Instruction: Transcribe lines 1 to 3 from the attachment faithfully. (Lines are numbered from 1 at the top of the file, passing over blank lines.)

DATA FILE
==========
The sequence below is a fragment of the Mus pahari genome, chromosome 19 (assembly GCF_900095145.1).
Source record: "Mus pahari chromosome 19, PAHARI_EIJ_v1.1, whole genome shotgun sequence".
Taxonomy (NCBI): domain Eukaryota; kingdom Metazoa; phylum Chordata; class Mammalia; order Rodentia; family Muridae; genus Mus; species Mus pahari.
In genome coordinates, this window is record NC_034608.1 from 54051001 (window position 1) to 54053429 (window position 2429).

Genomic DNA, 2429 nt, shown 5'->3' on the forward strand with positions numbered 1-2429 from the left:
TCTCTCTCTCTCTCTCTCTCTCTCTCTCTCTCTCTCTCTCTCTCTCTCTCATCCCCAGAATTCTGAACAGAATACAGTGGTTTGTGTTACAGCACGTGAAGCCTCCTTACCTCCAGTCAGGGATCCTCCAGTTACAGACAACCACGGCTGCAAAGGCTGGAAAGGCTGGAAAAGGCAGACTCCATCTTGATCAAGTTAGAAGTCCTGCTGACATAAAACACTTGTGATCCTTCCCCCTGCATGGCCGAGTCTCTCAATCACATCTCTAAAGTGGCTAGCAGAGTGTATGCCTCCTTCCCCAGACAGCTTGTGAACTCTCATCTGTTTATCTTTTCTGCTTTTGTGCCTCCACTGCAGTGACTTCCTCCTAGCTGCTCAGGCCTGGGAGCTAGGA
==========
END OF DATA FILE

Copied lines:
The sequence below is a fragment of the Mus pahari genome, chromosome 19 (assembly GCF_900095145.1).
Source record: "Mus pahari chromosome 19, PAHARI_EIJ_v1.1, whole genome shotgun sequence".
Taxonomy (NCBI): domain Eukaryota; kingdom Metazoa; phylum Chordata; class Mammalia; order Rodentia; family Muridae; genus Mus; species Mus pahari.